I hear a lot of people complain about Mt. Laundry and while I can absolutely empathize with the overwhelming nature of the constant laundry cycle, I actually enjoy doing it. It starts with sorting, which is something I like. Then there’s the pushing of buttons on my washing machine and measuring soap. These are precise acts with a right and wrong way to do them and I like doing them right. The washing machine dings when it’s done and I switch out the loads. The dryer makes a pleasant smell in the house, the sound of laundry spinning is calming to me and with each load I feel the relief of progress being made. I drag the laundry up to my room and dump it all on my bed. I sit surrounded by a pile of clean smelling adorableness– tiny socks and little overalls and the 3T shirt each of my sweet boys has worn and princess pajamas my daughter twirls around in. I begin to fold and little piles take shape. That feels like progress towards a goal– something I find motivating and even restful. I turn on a documentary and engage my brain in some new topic while my hands work mindlessly. I fold load after load (I do laundry twice a week at this point) until every dirty thing is clean and waiting to be put away. That’s a job for my little ones to do as they learn responsibility for their own things. They know complaints will mean that next time it will be them switching out the loads and hauling the laundry up and down the stairs.
If you don’t love doing laundry, I’m convinced you’re doing it wrong.
There was a time I felt guilty for doing the laundry on Sunday. I thought it was “work” and should be avoided. My mother didn’t do laundry on Sundays. But she did make a big roast. In the hospitality tradition of the generations before her, Sunday lunches were a big deal. She would be up long before the rest of us, cutting carrots and potatoes and preparing a meal that would cook while we were at church and be ready when we got home. These are not activities I would find restful, but I think she did. I can imagine her singing hymns (as she often did) while her five kids slept and she spent some quiet alone time in the dimness of the kitchen.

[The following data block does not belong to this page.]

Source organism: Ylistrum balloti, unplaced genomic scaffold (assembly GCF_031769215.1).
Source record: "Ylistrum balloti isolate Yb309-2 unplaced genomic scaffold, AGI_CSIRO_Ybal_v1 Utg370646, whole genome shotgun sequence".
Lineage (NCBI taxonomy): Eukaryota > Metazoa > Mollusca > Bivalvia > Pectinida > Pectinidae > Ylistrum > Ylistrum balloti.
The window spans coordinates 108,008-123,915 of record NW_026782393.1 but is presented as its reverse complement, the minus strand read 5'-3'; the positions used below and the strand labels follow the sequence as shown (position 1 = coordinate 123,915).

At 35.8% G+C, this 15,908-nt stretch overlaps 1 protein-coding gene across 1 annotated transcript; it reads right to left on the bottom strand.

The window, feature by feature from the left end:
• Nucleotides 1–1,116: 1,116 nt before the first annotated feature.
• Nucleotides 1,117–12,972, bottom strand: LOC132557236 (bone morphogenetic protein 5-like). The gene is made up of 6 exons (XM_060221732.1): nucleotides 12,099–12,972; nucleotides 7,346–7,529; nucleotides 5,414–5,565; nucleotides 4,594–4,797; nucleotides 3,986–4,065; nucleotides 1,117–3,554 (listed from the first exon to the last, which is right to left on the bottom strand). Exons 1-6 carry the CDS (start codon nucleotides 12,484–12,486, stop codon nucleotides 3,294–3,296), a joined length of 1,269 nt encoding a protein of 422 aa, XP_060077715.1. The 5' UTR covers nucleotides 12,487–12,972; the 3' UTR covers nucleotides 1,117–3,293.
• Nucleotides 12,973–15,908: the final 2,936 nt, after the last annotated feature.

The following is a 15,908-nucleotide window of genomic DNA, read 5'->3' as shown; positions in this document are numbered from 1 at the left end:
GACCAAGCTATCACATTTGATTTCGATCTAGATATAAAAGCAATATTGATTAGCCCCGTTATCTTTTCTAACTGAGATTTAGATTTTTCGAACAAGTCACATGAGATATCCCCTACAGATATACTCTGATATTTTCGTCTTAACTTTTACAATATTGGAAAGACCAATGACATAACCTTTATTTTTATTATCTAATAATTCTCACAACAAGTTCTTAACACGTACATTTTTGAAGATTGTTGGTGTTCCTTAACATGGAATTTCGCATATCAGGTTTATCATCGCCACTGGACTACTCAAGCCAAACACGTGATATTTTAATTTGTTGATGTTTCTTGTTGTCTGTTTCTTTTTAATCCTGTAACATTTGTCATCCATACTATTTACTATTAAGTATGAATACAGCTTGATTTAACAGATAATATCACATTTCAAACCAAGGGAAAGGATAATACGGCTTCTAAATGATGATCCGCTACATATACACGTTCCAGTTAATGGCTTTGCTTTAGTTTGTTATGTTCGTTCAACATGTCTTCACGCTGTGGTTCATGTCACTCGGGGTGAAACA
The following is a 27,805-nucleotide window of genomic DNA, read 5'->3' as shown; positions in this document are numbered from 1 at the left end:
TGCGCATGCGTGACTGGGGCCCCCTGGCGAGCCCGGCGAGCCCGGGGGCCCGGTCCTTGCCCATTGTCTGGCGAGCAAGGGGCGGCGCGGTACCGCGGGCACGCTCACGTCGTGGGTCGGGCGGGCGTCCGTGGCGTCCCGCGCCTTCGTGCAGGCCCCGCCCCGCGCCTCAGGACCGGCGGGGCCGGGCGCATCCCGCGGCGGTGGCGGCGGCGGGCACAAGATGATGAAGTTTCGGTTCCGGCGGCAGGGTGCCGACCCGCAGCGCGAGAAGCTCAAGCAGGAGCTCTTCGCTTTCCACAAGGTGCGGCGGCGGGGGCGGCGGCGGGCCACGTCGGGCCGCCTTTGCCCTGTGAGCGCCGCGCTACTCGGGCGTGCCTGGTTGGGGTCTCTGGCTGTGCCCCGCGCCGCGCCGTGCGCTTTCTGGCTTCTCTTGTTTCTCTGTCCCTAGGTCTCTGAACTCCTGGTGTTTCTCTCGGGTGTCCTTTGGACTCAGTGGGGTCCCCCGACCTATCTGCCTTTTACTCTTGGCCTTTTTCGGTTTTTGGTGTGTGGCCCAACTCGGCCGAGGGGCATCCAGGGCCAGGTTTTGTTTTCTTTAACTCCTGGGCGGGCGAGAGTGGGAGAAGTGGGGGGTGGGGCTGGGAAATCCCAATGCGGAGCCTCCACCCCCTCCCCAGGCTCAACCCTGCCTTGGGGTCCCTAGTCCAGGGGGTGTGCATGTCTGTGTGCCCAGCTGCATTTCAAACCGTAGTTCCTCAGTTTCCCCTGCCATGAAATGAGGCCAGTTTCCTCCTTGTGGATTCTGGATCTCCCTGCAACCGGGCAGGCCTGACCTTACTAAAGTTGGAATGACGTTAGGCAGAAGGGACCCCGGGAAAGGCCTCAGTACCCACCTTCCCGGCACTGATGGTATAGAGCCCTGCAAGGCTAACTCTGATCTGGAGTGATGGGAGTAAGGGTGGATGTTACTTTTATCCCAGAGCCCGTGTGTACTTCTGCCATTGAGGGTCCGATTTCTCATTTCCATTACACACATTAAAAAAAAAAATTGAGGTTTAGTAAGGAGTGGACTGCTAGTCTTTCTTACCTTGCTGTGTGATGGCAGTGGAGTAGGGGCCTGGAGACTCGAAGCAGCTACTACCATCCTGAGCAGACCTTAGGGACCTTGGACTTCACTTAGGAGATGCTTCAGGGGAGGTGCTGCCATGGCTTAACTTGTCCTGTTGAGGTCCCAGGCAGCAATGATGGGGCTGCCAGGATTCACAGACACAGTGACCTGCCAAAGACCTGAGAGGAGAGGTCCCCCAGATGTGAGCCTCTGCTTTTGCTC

I don’t cook on Sundays. It is a day for cereal and popcorn and fruit and prepackaged snacks. I find the daily demands of feeding my family to be an exhaustion and I need a break. It’s a day I look forward to and feel thankful for as I recharge to face another week of meal preparation for tiny food critics who have yet to learn that if you don’t have anything nice to say, you don’t need to say anything at all. It is constant work to civilize my beloved bunch of heathens and teaching them gratitude for the work I do to feed them is sometimes the last straw to an exhausted mother. Sundays are my day off.
I think for each of us, it is important to find what we consider exhausting and what we find restful. We need to search for joy in the mundane. We need to look for the sacred spirit in the humble work of our lives. The quiet moment of prayer while your hands are immersed in relaxing, warm, floral scented dishwater. The healthy exhaustion of a lawn well mowed. The giggles and kisses that can happen during a baby’s bath. Sundays aren’t a day we can always escape doing the necessities of our lives, but it is a day we can embrace the beauty in what we’re called to do. We can set aside that day by remembering the importance of rest and joy. We can see God’s faithful care of us and emulate it in the faithful care of our families. We can stop feeling guilty for the work of our lives and instead find peace in the midst of our daily chaos, not in stepping out of it, but in changing our hearts about it.